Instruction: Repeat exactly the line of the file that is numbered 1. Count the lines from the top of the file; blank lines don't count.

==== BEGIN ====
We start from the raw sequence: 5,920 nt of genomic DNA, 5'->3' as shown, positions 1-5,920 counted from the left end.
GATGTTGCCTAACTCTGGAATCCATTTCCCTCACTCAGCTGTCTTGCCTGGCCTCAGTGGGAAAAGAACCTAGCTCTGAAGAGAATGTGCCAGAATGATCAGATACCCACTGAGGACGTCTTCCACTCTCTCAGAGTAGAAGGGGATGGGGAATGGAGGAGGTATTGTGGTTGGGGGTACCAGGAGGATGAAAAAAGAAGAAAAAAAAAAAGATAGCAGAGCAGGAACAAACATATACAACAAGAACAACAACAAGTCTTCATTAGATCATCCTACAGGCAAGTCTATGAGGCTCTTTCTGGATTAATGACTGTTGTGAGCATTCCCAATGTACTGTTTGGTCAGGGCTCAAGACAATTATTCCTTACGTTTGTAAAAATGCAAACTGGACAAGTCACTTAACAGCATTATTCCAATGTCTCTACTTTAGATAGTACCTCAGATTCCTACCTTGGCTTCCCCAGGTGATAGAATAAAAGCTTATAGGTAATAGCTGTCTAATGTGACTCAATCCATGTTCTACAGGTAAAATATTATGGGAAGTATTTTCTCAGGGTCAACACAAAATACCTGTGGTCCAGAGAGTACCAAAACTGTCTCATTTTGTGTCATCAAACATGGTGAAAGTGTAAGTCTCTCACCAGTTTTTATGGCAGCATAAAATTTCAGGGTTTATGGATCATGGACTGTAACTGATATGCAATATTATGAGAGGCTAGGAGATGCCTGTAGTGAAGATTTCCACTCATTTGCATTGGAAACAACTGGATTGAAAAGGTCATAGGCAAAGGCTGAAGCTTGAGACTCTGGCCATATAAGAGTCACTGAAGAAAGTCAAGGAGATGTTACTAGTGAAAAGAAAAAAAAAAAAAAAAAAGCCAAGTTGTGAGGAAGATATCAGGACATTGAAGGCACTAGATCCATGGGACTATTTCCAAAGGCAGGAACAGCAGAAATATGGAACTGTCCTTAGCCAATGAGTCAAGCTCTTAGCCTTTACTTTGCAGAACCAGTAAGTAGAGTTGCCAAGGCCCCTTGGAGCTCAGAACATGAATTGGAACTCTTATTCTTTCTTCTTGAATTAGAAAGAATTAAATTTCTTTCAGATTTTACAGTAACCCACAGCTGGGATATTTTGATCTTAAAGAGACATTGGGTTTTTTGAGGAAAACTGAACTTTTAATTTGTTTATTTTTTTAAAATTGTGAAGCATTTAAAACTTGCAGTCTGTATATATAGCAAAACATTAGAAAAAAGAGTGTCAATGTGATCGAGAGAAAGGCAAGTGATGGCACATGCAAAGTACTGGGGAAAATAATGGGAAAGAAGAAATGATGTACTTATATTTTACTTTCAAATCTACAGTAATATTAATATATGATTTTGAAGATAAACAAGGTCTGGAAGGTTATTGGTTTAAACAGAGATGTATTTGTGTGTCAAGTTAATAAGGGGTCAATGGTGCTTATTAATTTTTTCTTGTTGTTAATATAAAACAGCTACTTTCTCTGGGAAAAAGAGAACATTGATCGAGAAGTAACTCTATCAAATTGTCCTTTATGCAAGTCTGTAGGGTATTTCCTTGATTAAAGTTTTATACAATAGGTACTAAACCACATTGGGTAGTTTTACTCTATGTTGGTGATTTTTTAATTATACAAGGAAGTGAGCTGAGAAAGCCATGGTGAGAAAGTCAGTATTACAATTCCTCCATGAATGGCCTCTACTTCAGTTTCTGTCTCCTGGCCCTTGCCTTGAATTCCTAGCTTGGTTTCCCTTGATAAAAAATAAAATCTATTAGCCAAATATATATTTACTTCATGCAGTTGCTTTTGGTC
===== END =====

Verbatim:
We start from the raw sequence: 5,920 nt of genomic DNA, 5'->3' as shown, positions 1-5,920 counted from the left end.